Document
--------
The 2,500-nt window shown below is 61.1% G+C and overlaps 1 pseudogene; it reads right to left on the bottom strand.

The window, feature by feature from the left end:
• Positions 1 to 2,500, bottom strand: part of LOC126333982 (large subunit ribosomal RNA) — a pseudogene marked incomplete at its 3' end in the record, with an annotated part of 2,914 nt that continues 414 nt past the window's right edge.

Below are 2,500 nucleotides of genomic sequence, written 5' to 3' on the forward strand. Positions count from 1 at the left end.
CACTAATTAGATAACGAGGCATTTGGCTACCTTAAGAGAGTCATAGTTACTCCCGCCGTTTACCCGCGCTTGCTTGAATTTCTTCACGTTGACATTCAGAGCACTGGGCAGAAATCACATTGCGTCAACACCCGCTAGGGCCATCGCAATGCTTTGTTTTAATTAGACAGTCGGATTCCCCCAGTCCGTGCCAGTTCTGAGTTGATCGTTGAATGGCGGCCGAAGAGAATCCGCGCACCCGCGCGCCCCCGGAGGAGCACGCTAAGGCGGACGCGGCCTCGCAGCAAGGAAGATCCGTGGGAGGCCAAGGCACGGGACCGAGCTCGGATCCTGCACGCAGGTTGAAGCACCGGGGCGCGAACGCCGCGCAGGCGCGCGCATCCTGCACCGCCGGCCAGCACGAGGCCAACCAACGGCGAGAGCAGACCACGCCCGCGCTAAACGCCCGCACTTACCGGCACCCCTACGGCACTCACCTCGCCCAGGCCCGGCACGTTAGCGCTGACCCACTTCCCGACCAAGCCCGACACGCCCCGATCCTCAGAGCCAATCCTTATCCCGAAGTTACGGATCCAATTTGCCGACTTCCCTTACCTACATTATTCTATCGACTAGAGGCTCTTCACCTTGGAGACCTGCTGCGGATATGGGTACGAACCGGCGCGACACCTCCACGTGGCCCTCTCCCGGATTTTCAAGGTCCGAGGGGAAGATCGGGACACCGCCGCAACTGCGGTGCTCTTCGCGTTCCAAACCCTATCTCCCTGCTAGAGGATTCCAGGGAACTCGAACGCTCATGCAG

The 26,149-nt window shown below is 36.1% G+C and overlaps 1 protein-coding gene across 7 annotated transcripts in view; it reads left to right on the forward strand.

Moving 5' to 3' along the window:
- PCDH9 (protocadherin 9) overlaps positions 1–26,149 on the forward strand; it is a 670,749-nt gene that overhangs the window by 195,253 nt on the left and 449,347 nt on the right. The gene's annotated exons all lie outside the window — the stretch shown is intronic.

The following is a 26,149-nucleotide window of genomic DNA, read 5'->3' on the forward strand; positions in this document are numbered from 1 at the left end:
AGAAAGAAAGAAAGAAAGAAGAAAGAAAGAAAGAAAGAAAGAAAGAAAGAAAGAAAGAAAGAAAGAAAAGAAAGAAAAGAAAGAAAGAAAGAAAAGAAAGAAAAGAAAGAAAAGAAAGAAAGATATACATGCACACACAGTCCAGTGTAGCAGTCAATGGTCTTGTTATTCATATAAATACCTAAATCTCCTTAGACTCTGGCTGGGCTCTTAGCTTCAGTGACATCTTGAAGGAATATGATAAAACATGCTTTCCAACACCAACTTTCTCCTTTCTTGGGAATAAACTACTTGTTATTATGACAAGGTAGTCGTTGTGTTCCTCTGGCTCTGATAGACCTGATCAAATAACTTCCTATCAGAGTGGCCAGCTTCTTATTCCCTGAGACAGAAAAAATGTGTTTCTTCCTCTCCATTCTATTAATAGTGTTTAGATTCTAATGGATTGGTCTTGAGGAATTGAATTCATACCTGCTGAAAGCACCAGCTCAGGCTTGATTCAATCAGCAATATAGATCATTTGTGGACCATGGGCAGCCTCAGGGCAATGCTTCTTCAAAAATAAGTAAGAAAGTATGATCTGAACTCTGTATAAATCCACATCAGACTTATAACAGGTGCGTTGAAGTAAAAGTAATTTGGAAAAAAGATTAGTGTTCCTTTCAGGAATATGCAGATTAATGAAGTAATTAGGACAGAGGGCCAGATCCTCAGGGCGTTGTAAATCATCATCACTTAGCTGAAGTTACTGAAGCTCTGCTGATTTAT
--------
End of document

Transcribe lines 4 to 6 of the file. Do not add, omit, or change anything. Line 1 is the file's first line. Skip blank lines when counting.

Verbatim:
Below are 2,500 nucleotides of genomic sequence, written 5' to 3' on the forward strand. Positions count from 1 at the left end.
CACTAATTAGATAACGAGGCATTTGGCTACCTTAAGAGAGTCATAGTTACTCCCGCCGTTTACCCGCGCTTGCTTGAATTTCTTCACGTTGACATTCAGAGCACTGGGCAGAAATCACATTGCGTCAACACCCGCTAGGGCCATCGCAATGCTTTGTTTTAATTAGACAGTCGGATTCCCCCAGTCCGTGCCAGTTCTGAGTTGATCGTTGAATGGCGGCCGAAGAGAATCCGCGCACCCGCGCGCCCCCGGAGGAGCACGCTAAGGCGGACGCGGCCTCGCAGCAAGGAAGATCCGTGGGAGGCCAAGGCACGGGACCGAGCTCGGATCCTGCACGCAGGTTGAAGCACCGGGGCGCGAACGCCGCGCAGGCGCGCGCATCCTGCACCGCCGGCCAGCACGAGGCCAACCAACGGCGAGAGCAGACCACGCCCGCGCTAAACGCCCGCACTTACCGGCACCCCTACGGCACTCACCTCGCCCAGGCCCGGCACGTTAGCGCTGACCCACTTCCCGACCAAGCCCGACACGCCCCGATCCTCAGAGCCAATCCTTATCCCGAAGTTACGGATCCAATTTGCCGACTTCCCTTACCTACATTATTCTATCGACTAGAGGCTCTTCACCTTGGAGACCTGCTGCGGATATGGGTACGAACCGGCGCGACACCTCCACGTGGCCCTCTCCCGGATTTTCAAGGTCCGAGGGGAAGATCGGGACACCGCCGCAACTGCGGTGCTCTTCGCGTTCCAAACCCTATCTCCCTGCTAGAGGATTCCAGGGAACTCGAACGCTCATGCAG

The 26,149-nt window shown below is 36.1% G+C and overlaps 1 protein-coding gene across 7 annotated transcripts in view; it reads left to right on the forward strand.